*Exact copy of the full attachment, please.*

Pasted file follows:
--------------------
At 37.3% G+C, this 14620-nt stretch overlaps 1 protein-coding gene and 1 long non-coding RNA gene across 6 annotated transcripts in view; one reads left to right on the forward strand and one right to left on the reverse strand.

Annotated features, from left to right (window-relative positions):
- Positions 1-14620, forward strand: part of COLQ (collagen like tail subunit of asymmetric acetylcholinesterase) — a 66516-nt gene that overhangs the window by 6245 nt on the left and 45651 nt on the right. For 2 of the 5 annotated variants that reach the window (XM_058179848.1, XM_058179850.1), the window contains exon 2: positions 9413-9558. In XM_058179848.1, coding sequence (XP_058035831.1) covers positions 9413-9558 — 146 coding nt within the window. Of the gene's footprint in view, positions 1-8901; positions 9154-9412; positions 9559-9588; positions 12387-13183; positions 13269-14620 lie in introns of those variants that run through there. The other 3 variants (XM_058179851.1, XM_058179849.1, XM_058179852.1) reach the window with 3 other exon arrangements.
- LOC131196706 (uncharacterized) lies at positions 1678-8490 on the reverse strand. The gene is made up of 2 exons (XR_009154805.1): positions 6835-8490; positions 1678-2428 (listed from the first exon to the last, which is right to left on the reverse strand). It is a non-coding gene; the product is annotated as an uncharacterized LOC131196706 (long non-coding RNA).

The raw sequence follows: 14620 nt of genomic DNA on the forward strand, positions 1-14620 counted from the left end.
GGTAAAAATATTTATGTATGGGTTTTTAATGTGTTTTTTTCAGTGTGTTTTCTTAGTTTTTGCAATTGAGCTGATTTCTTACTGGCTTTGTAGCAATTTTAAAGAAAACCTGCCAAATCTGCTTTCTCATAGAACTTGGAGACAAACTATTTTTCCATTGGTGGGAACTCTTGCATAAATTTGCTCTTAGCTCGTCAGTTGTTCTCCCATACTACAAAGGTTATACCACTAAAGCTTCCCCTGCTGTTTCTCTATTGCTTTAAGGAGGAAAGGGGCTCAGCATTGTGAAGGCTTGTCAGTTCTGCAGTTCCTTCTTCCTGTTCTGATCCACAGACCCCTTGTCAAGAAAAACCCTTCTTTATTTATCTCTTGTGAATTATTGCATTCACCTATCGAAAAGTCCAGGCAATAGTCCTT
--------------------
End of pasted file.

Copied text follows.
At 37.3% G+C, this 14620-nt stretch overlaps 1 protein-coding gene and 1 long non-coding RNA gene across 6 annotated transcripts in view; one reads left to right on the forward strand and one right to left on the reverse strand.

Annotated features, from left to right (window-relative positions):
- Positions 1-14620, forward strand: part of COLQ (collagen like tail subunit of asymmetric acetylcholinesterase) — a 66516-nt gene that overhangs the window by 6245 nt on the left and 45651 nt on the right. For 2 of the 5 annotated variants that reach the window (XM_058179848.1, XM_058179850.1), the window contains exon 2: positions 9413-9558. In XM_058179848.1, coding sequence (XP_058035831.1) covers positions 9413-9558 — 146 coding nt within the window. Of the gene's footprint in view, positions 1-8901; positions 9154-9412; positions 9559-9588; positions 12387-13183; positions 13269-14620 lie in introns of those variants that run through there. The other 3 variants (XM_058179851.1, XM_058179849.1, XM_058179852.1) reach the window with 3 other exon arrangements.
- LOC131196706 (uncharacterized) lies at positions 1678-8490 on the reverse strand. The gene is made up of 2 exons (XR_009154805.1): positions 6835-8490; positions 1678-2428 (listed from the first exon to the last, which is right to left on the reverse strand). It is a non-coding gene; the product is annotated as an uncharacterized LOC131196706 (long non-coding RNA).

The raw sequence follows: 14620 nt of genomic DNA on the forward strand, positions 1-14620 counted from the left end.
GGTAAAAATATTTATGTATGGGTTTTTAATGTGTTTTTTTCAGTGTGTTTTCTTAGTTTTTGCAATTGAGCTGATTTCTTACTGGCTTTGTAGCAATTTTAAAGAAAACCTGCCAAATCTGCTTTCTCATAGAACTTGGAGACAAACTATTTTTCCATTGGTGGGAACTCTTGCATAAATTTGCTCTTAGCTCGTCAGTTGTTCTCCCATACTACAAAGGTTATACCACTAAAGCTTCCCCTGCTGTTTCTCTATTGCTTTAAGGAGGAAAGGGGCTCAGCATTGTGAAGGCTTGTCAGTTCTGCAGTTCCTTCTTCCTGTTCTGATCCACAGACCCCTTGTCAAGAAAAACCCTTCTTTATTTATCTCTTGTGAATTATTGCATTCACCTATCGAAAAGTCCAGGCAATAGTCCTT